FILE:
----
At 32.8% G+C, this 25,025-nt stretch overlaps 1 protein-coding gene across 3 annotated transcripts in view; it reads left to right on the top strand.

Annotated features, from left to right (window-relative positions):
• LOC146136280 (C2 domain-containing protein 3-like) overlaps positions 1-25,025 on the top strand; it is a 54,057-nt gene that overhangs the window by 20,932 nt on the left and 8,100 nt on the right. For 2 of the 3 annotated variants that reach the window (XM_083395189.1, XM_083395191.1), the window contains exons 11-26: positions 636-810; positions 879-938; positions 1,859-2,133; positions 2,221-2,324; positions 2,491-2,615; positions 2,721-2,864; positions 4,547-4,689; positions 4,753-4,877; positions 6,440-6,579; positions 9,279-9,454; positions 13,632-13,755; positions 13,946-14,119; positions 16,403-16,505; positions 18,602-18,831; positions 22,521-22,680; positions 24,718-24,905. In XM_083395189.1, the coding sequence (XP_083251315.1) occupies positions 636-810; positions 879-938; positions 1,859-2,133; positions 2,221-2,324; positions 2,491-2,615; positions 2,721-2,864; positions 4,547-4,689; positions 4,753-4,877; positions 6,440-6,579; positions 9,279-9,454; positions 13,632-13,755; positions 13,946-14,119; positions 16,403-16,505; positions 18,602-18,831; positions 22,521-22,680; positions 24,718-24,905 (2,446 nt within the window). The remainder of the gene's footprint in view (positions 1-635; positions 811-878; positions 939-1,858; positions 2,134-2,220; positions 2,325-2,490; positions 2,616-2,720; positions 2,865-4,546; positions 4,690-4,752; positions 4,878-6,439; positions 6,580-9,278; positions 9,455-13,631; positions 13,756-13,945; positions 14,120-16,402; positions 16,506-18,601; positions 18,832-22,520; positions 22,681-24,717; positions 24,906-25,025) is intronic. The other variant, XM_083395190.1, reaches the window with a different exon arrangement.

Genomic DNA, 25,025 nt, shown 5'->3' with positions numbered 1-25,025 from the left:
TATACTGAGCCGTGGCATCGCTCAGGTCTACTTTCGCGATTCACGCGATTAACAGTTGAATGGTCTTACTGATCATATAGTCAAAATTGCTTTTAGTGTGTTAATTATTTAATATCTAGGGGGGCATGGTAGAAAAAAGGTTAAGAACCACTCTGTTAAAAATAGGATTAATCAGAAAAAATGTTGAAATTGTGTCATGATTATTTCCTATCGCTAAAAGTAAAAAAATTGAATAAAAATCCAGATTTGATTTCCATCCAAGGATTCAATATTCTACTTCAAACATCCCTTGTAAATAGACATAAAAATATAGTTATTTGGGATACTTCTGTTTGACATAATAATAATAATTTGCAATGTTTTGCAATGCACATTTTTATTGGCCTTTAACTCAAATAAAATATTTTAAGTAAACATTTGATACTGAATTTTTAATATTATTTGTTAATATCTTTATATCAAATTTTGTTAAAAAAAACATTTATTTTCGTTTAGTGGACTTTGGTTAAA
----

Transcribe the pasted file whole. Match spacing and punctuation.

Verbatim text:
At 32.8% G+C, this 25,025-nt stretch overlaps 1 protein-coding gene across 3 annotated transcripts in view; it reads left to right on the top strand.

Annotated features, from left to right (window-relative positions):
• LOC146136280 (C2 domain-containing protein 3-like) overlaps positions 1-25,025 on the top strand; it is a 54,057-nt gene that overhangs the window by 20,932 nt on the left and 8,100 nt on the right. For 2 of the 3 annotated variants that reach the window (XM_083395189.1, XM_083395191.1), the window contains exons 11-26: positions 636-810; positions 879-938; positions 1,859-2,133; positions 2,221-2,324; positions 2,491-2,615; positions 2,721-2,864; positions 4,547-4,689; positions 4,753-4,877; positions 6,440-6,579; positions 9,279-9,454; positions 13,632-13,755; positions 13,946-14,119; positions 16,403-16,505; positions 18,602-18,831; positions 22,521-22,680; positions 24,718-24,905. In XM_083395189.1, the coding sequence (XP_083251315.1) occupies positions 636-810; positions 879-938; positions 1,859-2,133; positions 2,221-2,324; positions 2,491-2,615; positions 2,721-2,864; positions 4,547-4,689; positions 4,753-4,877; positions 6,440-6,579; positions 9,279-9,454; positions 13,632-13,755; positions 13,946-14,119; positions 16,403-16,505; positions 18,602-18,831; positions 22,521-22,680; positions 24,718-24,905 (2,446 nt within the window). The remainder of the gene's footprint in view (positions 1-635; positions 811-878; positions 939-1,858; positions 2,134-2,220; positions 2,325-2,490; positions 2,616-2,720; positions 2,865-4,546; positions 4,690-4,752; positions 4,878-6,439; positions 6,580-9,278; positions 9,455-13,631; positions 13,756-13,945; positions 14,120-16,402; positions 16,506-18,601; positions 18,832-22,520; positions 22,681-24,717; positions 24,906-25,025) is intronic. The other variant, XM_083395190.1, reaches the window with a different exon arrangement.

Genomic DNA, 25,025 nt, shown 5'->3' with positions numbered 1-25,025 from the left:
TATACTGAGCCGTGGCATCGCTCAGGTCTACTTTCGCGATTCACGCGATTAACAGTTGAATGGTCTTACTGATCATATAGTCAAAATTGCTTTTAGTGTGTTAATTATTTAATATCTAGGGGGGCATGGTAGAAAAAAGGTTAAGAACCACTCTGTTAAAAATAGGATTAATCAGAAAAAATGTTGAAATTGTGTCATGATTATTTCCTATCGCTAAAAGTAAAAAAATTGAATAAAAATCCAGATTTGATTTCCATCCAAGGATTCAATATTCTACTTCAAACATCCCTTGTAAATAGACATAAAAATATAGTTATTTGGGATACTTCTGTTTGACATAATAATAATAATTTGCAATGTTTTGCAATGCACATTTTTATTGGCCTTTAACTCAAATAAAATATTTTAAGTAAACATTTGATACTGAATTTTTAATATTATTTGTTAATATCTTTATATCAAATTTTGTTAAAAAAAACATTTATTTTCGTTTAGTGGACTTTGGTTAAA